Differential expression analysis

RNAseq reads passing Illumina’s purity filter were adapter trimmed using FLEXBAR barcode and adapter processing tool62. The trimmed reads were aligned to the Gencode (https://www.gencodegenes.org/) mm10/ GRC38.p3 build of the mouse genome using STAR aligner with default parameters63. Read counts for RefSeq (NCBI) transcripts were then quantified from the alignments using the featureCounts software package64. Significant differential expression (adjusted p-value < 0.05) was assessed between the read counts for the control and DMM sample groups using the DESeq2 R Bioconductor package65.

Functional interpretation

Gene Ontology (GO) enrichment (pAdjustMethod = “BH”, pvalue Cutoff = 0.01, qvalue Cutoff = 0.05) analysis for Biological Processes (BP), Cellular Components (CC) and Molecular Functions (MF) was performed for differentially expressed genes and genes associated with differentially methylated regions using the clusterProfiler Bioconductor R package66. Regulatory networks of differentially expressed and/or methylated genes were generated through the use of through the use of IPA (QIAGEN Inc., https://www.qiagenbioinformatics.com/products/ingenuity-pathway-analysis). Downstream statistical analyses and plots were generated using the R software environment for statistical computing.

Comparison with human datasets

Using human orthologs (assigned via biomaRt R interface), genes that had differential expression (DEGs) and/or differential methylation (DMRs) associated with them were compared to genes known to be affected in human OA studies using HuGENet and 10 published datasets, including 4 datasets comparing OA cartilage samples with healthy controls17,31,32,33 and 6 comparing eroded OA cartilage or subchondral bone with adjacent non-eroded controls6,18,25,26,29,30. VennDiagram (R package) was used to look at intersections of HuGENet with DEGs and DMRs significant in our study. Likewise, VennDiagram and UpSetR (R packages) were used to represent intersections with DEGs and DMRs between human OA data and datasets generated from this study.

Statistical analysis

Statistical analyses of the RTqPCR data and histological scores were performed using GraphPad Prism 8 Software (GraphPad Software, San Diego, CA). Data are reported as means ± S.D. or as median and 95% C.I. (histological scores) of at least three independent experiments. For in vitro experiments, each data point represents one independent experiment performed using primary chondrocytes isolated from articular cartilage retrieved from a different OA patient (human) or mouse pup (murine). Unpaired Student t-test was used to establish statistical significance between two groups. Analysis of the histological scores was performed using the Mann–Whitney test. For data involving multiple groups, one-way analysis of variance (ANOVA) was performed, followed by Tukey’s post-hoc test. P < 0.05 was considered significant.

Data availability

The data that supports the findings of this study are available from the corresponding author on reasonable request. RNAseq and RRoxBS sequencing data have been deposited at the GEO database with accession code GSE175486.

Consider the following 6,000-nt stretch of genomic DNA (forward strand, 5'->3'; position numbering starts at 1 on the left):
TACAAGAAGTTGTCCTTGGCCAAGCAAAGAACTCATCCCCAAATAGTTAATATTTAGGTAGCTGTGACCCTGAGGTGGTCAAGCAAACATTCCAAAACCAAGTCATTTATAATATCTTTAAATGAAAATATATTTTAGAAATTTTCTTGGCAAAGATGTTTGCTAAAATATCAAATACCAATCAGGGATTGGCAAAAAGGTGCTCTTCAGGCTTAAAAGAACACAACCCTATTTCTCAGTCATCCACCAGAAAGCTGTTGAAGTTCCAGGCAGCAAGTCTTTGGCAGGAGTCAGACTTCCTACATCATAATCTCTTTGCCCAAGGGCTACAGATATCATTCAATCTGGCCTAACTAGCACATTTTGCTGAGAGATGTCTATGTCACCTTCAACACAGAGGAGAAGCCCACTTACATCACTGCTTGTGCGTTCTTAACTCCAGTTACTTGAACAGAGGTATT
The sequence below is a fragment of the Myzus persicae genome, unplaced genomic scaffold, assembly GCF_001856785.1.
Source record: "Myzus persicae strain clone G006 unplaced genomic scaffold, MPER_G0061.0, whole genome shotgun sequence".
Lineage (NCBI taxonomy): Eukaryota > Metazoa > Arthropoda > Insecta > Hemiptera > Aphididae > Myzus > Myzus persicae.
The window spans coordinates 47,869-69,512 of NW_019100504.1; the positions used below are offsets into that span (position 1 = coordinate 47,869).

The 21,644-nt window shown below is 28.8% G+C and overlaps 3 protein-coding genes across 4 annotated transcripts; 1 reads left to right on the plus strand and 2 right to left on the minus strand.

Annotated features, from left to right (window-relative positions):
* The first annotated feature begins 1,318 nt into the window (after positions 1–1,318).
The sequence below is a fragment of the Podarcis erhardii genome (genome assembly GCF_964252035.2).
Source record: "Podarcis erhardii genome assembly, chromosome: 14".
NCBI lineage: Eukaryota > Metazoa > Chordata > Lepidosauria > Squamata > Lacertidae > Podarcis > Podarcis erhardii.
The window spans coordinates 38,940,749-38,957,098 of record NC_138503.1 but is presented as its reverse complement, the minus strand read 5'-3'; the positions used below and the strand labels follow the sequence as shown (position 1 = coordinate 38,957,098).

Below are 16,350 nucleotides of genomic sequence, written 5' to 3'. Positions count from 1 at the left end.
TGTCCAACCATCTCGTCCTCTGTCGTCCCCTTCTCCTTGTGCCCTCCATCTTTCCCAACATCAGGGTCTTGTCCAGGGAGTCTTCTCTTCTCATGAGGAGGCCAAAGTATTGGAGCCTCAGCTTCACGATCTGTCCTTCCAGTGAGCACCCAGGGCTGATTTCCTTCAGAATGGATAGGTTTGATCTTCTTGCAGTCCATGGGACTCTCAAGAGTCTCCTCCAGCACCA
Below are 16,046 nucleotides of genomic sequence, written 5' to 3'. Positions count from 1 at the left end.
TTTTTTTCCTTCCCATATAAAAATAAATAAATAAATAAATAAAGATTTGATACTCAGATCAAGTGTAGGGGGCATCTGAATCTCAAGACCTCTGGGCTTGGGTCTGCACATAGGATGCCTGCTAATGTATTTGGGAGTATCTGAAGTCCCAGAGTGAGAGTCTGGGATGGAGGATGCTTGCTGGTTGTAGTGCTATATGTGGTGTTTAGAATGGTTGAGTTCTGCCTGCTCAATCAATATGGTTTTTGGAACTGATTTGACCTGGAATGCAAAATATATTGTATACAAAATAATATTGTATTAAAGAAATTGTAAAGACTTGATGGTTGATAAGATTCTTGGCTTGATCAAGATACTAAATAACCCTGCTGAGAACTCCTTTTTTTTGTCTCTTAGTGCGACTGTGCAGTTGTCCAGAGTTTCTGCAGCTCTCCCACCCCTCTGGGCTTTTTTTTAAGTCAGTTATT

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Acknowledgements

This work was supported by National Institutes of Health Grant R21 AG049980 (M.O.). M.W. received support from a Scholarship from the Xi’an Jiaotong University. The authors are also grateful to the Tow Foundation, which provided support for the David Z. Rosensweig Genomics Research Center, Giammaria Giuliani, Marina Kellen French and the Anna-Maria and Stephen Kellen French Foundation, the Ira W. DeCamp Foundation, and the Ambrose Monell Foundation. Technical support was provided by the Epigenomics Core of Weill Cornell Medicine, and the HSS Research Institute Histopathology Service. The authors are thankful to Ms. Orla O’Shea for her help with the LRRC15 immunostaining, and to Dr. Carl Blobel’s laboratory for their help with the LRRC15 immunoblotting.

Funding

This work was supported by National Institutes of Health Grant R21 AG049980 (M.O.). M.W. received support from a Scholarship from the Xi’an Jiaotong University. The authors are also grateful to the Tow Foundation, which provided support for the David Z. Rosensweig Genomics Research Center, Giammaria Giuliani, Marina Kellen French and the Anna-Maria and Stephen Kellen French Foundation, the Ira W. DeCamp Foundation, and the Ambrose Monell Foundation.

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P.S., M.B.G. and M.O. contributed to the conception and design of the study. P.S., M.W., P.M., S.G.L., T.P., C.B.C., S.A.R., M.B.G., and M.O. performed the acquisition, analysis, and interpretation of data. P.S., M.W., M.B.G., M.O. drafted the article. P.S., M.W., P.M., S.G.L., T.P., C.B.C., S.A.R., M.B.G., and M.O. reviewed and approved the manuscript.

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Correspondence to Miguel Otero.

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Singh, P., Wang, M., Mukherjee, P. et al. Transcriptomic and epigenomic analyses uncovered Lrrc15 as a contributing factor to cartilage damage in osteoarthritis. Sci Rep 11, 21107 (2021). https://doi.org/10.1038/s41598-021-00269-8